Section 24: Changes of licence circumstance
40.Subsections (1) to (3) provide that directions may be made for the purpose of dealing with a situation in consequence of the variation of a licence or the ceasing of a licence to have effect, and identify the persons on whom requirements may be imposed. Subsection (5) provides that in the event of the death or dissolution of a licence holder, anything done before directions are given will be treated as authorised, provided it would have been authorised by the licence holder’s licence (were it still in force).
Section 25: Breach of licence requirement
41.This section establishes the offence of carrying on a licensed activity otherwise than under the authority of a licence granted under section 16(1), unless the person carrying on the activity reasonably believes the activity is not licensable or that he acts under the authority of a licence. Subsection (2) sets out penalties for the offence.
Codes of Practice
Section 26: Preparation of codes
42.Subsection (1) provides that the HTA may prepare and issue codes of practice giving guidance and setting standards in relation to activities within its remit. Subsections (2) and (3) list the matters which must be dealt with in the codes of practice prepared by the HTA.
Section 27: Provision with respect to consent
43.Subsection (1) provides that in a code of practice dealing with consent the HTA must lay down standards relating to obtaining consent from a person in a qualifying relationship. Subsection (3) provides that the HTA may lay down different standards for obtaining consent in exceptional cases, for example, a blood relative lower down the hierarchy than a partner or spouse may have a greater interest in obtaining information about their deceased relative’s health where this may be relevant to their own health. Subsection (4) sets out the hierarchy of people close to a deceased person who are eligible to give 'appropriate consent' to the activities listed in section 1(1) to (3) (other than for the purposes of anatomical examinations or public display). If there is more than one person in an eligible class who is competent to give consent, the consent of any one of them would suffice. Subsection (9) provides that the Secretary of State may amend the hierarchy by order.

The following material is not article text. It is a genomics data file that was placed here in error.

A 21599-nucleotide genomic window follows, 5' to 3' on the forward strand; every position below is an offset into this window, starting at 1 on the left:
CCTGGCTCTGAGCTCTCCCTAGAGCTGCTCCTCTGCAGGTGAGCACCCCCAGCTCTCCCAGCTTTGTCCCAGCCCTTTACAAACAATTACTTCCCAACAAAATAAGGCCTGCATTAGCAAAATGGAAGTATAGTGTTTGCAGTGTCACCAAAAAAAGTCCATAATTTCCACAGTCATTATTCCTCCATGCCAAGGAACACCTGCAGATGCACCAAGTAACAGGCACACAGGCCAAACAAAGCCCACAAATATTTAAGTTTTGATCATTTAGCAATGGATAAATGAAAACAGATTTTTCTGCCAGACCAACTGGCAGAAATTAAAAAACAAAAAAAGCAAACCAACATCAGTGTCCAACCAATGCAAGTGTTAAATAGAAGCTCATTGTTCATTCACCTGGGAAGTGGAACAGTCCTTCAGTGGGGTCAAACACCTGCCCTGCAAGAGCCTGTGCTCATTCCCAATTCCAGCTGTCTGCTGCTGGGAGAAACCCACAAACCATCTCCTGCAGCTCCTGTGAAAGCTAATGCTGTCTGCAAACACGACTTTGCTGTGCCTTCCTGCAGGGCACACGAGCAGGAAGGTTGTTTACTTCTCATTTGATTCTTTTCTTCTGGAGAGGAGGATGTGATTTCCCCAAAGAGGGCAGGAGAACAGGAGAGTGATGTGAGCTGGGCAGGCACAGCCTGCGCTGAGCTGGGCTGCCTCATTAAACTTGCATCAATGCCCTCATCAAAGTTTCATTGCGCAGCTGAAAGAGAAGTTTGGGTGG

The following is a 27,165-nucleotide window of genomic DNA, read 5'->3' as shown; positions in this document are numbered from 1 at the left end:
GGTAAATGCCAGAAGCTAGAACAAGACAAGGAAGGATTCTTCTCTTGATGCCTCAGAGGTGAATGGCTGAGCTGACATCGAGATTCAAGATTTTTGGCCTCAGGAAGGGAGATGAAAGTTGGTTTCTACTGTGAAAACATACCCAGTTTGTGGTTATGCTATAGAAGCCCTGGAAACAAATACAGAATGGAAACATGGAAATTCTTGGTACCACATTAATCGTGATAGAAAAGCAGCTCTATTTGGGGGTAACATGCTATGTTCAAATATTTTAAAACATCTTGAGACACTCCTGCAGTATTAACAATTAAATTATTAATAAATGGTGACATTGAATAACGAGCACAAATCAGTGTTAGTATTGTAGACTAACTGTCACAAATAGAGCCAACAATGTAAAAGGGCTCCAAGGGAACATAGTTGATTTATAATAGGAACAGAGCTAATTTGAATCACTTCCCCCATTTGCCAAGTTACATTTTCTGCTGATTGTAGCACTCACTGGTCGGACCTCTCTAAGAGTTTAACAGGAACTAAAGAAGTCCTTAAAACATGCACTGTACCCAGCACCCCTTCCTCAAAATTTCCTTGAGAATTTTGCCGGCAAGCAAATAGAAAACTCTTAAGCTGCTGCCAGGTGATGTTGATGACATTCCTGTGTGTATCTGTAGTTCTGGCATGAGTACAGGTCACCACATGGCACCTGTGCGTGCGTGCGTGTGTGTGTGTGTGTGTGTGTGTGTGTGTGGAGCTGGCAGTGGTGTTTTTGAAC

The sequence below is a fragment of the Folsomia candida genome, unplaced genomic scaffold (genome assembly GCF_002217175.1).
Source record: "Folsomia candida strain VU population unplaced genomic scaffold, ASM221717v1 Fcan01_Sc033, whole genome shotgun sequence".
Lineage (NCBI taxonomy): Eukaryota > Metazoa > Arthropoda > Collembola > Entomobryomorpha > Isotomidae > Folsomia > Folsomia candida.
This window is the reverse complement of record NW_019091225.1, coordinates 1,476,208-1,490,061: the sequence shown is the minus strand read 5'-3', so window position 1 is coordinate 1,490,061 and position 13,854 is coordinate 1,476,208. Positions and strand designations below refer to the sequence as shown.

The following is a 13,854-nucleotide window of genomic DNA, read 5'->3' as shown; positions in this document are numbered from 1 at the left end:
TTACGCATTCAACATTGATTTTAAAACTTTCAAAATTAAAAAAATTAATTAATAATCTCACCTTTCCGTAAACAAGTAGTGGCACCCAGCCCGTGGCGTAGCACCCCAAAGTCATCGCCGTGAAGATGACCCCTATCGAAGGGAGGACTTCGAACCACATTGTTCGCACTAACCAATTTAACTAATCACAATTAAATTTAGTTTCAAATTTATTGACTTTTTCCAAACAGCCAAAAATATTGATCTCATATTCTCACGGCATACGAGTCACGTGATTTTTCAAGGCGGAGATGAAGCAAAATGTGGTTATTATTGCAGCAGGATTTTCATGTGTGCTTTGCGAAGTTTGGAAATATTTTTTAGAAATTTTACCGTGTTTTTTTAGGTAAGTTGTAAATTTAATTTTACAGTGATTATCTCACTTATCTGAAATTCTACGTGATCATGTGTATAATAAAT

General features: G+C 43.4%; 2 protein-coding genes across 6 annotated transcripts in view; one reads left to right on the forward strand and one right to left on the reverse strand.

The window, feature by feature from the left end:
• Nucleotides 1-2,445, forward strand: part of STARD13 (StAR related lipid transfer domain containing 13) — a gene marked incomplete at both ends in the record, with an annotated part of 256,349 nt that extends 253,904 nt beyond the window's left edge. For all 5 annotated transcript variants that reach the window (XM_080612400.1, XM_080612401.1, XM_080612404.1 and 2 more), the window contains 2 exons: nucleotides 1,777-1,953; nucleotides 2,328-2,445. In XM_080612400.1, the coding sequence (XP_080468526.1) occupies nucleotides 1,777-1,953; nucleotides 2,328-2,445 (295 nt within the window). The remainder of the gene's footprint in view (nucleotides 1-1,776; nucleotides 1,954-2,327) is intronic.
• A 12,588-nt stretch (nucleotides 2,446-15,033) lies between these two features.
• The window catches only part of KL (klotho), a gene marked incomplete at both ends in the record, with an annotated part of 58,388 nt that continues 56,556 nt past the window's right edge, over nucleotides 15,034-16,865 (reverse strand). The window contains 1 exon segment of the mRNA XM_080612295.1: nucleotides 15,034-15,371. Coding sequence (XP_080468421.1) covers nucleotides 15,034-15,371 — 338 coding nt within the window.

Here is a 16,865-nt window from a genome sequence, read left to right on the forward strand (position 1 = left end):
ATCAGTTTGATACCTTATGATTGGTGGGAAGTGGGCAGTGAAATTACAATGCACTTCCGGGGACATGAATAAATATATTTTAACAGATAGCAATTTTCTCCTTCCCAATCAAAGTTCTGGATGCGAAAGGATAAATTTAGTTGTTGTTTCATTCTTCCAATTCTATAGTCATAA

Section 28: Effect of codes
44.This section provides that, while failure to observe a provision of a code of practice will not itself make a person liable to any proceedings, the HTA may take account of observance or failure to observe a provision of a code of practice dealing with a matter that is subject to a licence requirement when carrying out its licensing functions.
Section 29: Approval of codes
45.This section provides that draft codes of practice dealing with matters that are subject to a licence requirement must be approved by the Secretary of State and laid before Parliament by him. The code may not be issued by the HTA until it has been before Parliament for 40 days with no resolution not to approve it having been made by either House.
Section 30: Possession of anatomical specimens away from licensed premises
46.This section and the following one transpose provisions of the Anatomy Act 1984 relating to control of possession of anatomical specimens. This section makes it an offence to keep anatomical specimens away from licensed premises. Exceptions are provided for possession authorised by a designated individual for authorised purposes, for persons in lawful possession of bodies immediately after death and for possession for the purpose of transport to licensed premises or premises where the specimen is to be used for the purpose of education, training or research. These exceptions are intended, for example, to allow an anatomy teacher to take a specimen away from a dissecting room to a lecture theatre for teaching purposes, and to allow undertakers to deliver bodies to the medical school. An exception is also provided where the person has possession for the purposes of functions of or under the authority of a coroner.
Section 31: Possession of former anatomical specimens away from licensed premises
47.This section makes it an offence for a person to have a former anatomical specimen in his possession away from licensed storage premises. As under the preceding section, exceptions are provided for possession authorised by a designated individual for authorised purposes, for possession for the purposes of transport to licensed premises or premises where the former specimen is to be used for the purpose of education, training or research. There are also exceptions where the person has possession for the purposes of decent disposal or where he has possession for the purposes of functions of, or under, the authority of a coroner.
Section 32: Prohibition of commercial dealings in human material for transplantation